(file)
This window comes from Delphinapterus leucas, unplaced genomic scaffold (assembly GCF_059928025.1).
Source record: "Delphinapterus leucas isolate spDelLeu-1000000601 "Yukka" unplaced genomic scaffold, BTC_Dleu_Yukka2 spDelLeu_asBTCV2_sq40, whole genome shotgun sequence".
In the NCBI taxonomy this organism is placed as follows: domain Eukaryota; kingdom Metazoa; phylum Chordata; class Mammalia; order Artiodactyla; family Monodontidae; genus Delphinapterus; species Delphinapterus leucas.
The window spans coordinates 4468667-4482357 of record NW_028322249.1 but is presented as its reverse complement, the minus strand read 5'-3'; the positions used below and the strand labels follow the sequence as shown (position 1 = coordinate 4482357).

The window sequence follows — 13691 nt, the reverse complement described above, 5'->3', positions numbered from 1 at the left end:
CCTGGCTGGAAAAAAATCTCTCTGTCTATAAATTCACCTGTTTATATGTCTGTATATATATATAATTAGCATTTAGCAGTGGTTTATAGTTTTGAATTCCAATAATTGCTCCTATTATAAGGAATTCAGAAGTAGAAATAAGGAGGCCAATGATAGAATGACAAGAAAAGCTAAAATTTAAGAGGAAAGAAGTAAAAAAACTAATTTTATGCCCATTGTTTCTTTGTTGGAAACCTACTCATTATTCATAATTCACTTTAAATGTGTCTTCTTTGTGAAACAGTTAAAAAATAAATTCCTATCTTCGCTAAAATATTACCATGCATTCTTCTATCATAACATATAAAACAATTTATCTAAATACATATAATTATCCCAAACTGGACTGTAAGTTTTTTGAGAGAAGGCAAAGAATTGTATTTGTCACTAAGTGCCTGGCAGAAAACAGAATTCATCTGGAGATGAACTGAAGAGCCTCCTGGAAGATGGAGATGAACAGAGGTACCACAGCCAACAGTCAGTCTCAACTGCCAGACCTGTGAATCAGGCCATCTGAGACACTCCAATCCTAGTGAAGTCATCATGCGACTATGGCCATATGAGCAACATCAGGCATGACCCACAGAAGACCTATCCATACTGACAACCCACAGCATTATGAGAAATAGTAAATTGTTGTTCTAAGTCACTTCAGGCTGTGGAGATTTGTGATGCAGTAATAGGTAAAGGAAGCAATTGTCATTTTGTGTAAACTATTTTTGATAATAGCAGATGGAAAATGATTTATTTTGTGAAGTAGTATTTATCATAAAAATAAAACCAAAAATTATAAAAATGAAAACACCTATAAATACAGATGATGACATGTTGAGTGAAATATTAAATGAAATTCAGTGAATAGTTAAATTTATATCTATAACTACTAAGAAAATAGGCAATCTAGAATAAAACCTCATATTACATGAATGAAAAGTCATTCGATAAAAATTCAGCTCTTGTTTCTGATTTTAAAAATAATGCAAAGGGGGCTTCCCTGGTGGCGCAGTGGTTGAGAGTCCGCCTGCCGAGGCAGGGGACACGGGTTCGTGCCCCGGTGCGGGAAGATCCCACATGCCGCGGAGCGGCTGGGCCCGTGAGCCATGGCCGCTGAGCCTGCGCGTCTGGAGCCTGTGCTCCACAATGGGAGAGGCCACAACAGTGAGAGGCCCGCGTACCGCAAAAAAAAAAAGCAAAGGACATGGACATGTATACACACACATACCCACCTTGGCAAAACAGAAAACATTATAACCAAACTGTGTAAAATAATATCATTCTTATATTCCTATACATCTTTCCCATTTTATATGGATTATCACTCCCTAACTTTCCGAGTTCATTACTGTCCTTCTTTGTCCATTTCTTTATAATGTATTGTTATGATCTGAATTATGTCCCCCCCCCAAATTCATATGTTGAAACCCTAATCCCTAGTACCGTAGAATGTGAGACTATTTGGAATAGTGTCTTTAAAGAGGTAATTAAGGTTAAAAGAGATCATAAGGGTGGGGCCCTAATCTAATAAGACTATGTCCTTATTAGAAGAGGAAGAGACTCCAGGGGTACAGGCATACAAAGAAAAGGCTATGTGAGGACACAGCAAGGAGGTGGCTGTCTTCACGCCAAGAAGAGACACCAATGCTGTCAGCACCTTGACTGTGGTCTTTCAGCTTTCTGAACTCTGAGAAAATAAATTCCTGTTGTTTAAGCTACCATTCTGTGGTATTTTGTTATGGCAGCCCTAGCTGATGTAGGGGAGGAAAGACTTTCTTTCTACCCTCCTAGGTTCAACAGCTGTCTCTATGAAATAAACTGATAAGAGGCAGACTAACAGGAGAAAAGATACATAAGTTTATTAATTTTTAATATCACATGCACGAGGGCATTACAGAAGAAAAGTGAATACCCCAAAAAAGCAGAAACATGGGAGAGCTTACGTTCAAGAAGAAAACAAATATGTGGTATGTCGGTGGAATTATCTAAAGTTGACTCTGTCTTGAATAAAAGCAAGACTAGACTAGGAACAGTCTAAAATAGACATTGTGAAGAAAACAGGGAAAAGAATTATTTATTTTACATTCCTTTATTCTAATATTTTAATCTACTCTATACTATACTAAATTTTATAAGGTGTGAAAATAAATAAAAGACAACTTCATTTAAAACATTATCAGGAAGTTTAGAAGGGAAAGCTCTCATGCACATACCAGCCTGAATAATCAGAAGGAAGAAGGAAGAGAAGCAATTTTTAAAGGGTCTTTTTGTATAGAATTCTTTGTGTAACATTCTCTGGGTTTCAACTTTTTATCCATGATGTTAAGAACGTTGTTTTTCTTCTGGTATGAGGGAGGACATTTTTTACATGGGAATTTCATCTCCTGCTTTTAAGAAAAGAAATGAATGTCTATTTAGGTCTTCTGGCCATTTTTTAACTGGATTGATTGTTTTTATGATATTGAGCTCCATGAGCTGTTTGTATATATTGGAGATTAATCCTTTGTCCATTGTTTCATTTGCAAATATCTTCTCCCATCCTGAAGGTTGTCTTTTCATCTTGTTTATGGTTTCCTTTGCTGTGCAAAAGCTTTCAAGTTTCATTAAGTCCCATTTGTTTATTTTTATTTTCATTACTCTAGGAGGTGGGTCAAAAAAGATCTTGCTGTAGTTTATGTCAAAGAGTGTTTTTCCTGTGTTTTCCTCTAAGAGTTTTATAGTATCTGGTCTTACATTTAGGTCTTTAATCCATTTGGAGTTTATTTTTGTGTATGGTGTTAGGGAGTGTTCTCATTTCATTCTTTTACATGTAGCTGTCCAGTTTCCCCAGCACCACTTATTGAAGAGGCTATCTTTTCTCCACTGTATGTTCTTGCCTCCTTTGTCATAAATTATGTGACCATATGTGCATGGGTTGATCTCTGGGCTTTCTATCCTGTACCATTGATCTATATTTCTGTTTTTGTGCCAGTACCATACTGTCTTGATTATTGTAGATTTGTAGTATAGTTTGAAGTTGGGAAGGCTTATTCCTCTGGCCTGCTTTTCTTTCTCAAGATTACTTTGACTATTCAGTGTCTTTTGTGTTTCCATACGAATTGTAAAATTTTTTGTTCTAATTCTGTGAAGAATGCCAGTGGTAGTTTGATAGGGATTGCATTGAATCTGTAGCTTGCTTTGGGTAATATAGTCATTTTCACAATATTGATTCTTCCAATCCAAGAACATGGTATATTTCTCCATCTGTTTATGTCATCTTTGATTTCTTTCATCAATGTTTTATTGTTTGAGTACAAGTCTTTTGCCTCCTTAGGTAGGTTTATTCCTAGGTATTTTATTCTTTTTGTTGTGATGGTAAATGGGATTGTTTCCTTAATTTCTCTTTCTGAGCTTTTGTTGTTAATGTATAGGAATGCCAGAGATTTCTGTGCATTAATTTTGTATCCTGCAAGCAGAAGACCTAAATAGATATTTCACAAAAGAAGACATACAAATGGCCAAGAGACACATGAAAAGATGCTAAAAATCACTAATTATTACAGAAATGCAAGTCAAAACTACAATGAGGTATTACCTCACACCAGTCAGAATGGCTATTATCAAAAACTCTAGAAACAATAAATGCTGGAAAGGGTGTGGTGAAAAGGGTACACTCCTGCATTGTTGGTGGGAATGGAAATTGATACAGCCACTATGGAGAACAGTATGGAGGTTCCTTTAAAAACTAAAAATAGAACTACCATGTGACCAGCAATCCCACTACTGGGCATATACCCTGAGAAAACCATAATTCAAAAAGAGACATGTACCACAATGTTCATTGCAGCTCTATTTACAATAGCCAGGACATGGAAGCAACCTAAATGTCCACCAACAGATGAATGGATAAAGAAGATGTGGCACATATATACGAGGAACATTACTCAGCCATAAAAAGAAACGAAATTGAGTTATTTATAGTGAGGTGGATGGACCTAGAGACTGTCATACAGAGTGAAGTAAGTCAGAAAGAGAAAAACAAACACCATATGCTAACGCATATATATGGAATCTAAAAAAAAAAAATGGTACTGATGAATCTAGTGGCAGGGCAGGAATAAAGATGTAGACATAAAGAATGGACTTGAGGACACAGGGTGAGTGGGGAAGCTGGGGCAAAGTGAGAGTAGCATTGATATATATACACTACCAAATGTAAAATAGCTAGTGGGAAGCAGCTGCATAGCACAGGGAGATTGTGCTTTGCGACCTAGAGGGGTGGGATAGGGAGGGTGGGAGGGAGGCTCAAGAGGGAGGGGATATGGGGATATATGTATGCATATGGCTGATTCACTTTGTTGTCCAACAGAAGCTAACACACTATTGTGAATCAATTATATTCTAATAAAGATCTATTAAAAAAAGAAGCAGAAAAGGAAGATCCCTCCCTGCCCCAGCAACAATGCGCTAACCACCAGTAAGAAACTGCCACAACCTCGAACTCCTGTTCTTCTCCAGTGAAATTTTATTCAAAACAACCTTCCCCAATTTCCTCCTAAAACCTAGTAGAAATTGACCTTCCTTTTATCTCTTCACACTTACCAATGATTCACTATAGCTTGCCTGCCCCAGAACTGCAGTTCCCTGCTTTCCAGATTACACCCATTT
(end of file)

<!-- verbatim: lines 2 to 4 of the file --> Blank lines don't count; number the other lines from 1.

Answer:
Source record: "Delphinapterus leucas isolate spDelLeu-1000000601 "Yukka" unplaced genomic scaffold, BTC_Dleu_Yukka2 spDelLeu_asBTCV2_sq40, whole genome shotgun sequence".
In the NCBI taxonomy this organism is placed as follows: domain Eukaryota; kingdom Metazoa; phylum Chordata; class Mammalia; order Artiodactyla; family Monodontidae; genus Delphinapterus; species Delphinapterus leucas.
The window spans coordinates 4468667-4482357 of record NW_028322249.1 but is presented as its reverse complement, the minus strand read 5'-3'; the positions used below and the strand labels follow the sequence as shown (position 1 = coordinate 4482357).